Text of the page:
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Monetary Aggregates

The euro area monetary aggregates are composed of certain liabilities of MFIs (and in certain cases of central government) vis-à-vis non-MFI euro area residents excluding central government. The liabilities of MFIs that are included in monetary aggregates are currency in circulation, overnight deposits, deposits with agreed maturity up to 2 years, deposits redeemable at notice up to 3 months, repos, debt securities issued by MFIs with an initial maturity up to 2 years and money market fund shares/units.

As of January 2001 that Greece joined the euro area, the Greek monetary aggregates refer to what is known as the ‘Greek contribution’ to euro area aggregates. The ‘Greek contribution’ is calculated in such a way that if added to the ‘contributions’ of all other member states the result is exactly equal to the euro area aggregate. This implies the following rules: (a) with respect to deposits, the ‘Greek contribution’ is equal to the total amount of deposits by Greek and other euro area residents held with Greek MFIs; (b) with respect to debt securities issued by MFIs (bank bonds), the ‘Greek contribution’ is equal to the debt securities issued by Greek MFIs minus the amount of bank bonds issued by all euro area MFIs and held by Greek MFIs. It is thus possible that the ‘Greek contribution’ is a negative number; (c) there is a particular problem with the calculation of the ‘Greek contribution’ to currency in circulation (banknotes and coins in circulation). As of January 2002 that euro area banknotes were put in circulation and replaced national banknotes, currency in circulation can be calculated for the euro area as a whole and not for each member state separately. The Eurosystem has adopted a convention for calculating national contributions to the euro area currency in circulation. According to this convention the ‘Greek contribution’ to currency in circulation is derived if we assume that the amount of banknotes put in circulation by the Bank of Greece is proportional to its subscription key to the ECB share capital, excluding the ECB’s 8% share of total euro banknote issue. In a monetary union it is the overall money supply that matters and not its geographical decomposition. And it is of course the case that prior to Greece’s entry into the euro zone that Bank of Greece compiled monetary aggregates for the country as a whole and not for each geographical region separately.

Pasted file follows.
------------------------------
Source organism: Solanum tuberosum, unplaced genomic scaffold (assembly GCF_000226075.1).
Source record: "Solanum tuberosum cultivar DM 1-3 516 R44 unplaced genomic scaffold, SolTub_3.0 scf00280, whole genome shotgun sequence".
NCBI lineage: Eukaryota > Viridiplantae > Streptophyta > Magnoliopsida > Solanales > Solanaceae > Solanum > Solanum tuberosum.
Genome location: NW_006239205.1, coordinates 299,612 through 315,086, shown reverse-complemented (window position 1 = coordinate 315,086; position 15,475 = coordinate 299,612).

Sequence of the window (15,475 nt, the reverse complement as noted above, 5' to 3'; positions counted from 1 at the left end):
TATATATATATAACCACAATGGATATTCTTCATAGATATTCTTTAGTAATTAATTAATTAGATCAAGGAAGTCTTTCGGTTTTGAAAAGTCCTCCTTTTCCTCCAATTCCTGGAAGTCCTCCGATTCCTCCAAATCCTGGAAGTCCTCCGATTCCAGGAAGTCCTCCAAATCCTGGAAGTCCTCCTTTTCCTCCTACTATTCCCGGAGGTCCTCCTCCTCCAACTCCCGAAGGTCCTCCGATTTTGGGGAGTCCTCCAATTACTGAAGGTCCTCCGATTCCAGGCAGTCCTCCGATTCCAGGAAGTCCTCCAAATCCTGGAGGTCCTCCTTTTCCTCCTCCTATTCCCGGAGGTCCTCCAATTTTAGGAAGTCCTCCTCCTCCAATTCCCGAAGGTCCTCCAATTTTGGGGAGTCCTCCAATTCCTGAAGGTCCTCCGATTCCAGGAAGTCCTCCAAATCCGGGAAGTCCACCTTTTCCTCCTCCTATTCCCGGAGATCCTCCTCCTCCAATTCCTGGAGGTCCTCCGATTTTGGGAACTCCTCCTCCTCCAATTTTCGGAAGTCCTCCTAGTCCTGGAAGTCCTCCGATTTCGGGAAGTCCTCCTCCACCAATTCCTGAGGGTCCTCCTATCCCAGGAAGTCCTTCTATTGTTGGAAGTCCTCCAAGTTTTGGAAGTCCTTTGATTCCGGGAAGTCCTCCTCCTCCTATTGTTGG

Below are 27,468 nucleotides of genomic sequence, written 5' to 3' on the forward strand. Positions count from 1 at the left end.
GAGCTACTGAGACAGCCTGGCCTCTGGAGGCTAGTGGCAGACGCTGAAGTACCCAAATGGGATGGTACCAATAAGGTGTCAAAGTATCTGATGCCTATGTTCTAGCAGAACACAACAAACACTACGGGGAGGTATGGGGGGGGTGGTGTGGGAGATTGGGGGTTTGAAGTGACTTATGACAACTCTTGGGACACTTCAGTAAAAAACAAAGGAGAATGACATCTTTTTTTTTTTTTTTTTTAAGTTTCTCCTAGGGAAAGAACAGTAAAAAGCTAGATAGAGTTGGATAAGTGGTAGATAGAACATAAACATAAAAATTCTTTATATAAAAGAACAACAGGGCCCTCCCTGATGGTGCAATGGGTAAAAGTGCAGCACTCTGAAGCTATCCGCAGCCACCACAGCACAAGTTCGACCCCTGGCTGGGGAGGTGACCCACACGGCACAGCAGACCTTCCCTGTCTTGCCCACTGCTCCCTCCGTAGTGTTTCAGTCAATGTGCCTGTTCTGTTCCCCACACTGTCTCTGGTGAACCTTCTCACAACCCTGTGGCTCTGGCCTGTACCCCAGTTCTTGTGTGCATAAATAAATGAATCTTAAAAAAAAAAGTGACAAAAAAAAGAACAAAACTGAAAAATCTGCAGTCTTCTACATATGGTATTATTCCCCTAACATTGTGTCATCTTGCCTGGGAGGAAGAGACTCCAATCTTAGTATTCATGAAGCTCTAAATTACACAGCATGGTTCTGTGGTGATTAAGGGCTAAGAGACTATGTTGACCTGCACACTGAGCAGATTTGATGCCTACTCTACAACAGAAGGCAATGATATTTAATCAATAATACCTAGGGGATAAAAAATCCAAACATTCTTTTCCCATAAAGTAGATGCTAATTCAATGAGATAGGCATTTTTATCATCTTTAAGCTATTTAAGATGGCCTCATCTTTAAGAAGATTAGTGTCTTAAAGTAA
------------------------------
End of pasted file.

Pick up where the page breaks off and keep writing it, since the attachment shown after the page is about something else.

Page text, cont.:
The data on the ‘Greek contribution’ to euro zone monetary aggregates have as a starting point January 2001, when Greece adopted the euro. In order to assist research work, the ECB (in collaboration with the Bank of Greece) estimated historical data for the period 1980-2000. The historical estimates show the theoretical ‘Greek contribution’ to the monetary union if it existed at that period. The data are in effect the monetary aggregates of Greece for the period 1980-2000 according to the current definitions of what must be included in the money supply and not according to the actual definition of monetary aggregates adopted by the Bank of Greece during this period. 



Greek contribution to euro area monetary aggregates 

Historical data on the Greek contribution to euro area monetary aggregates 


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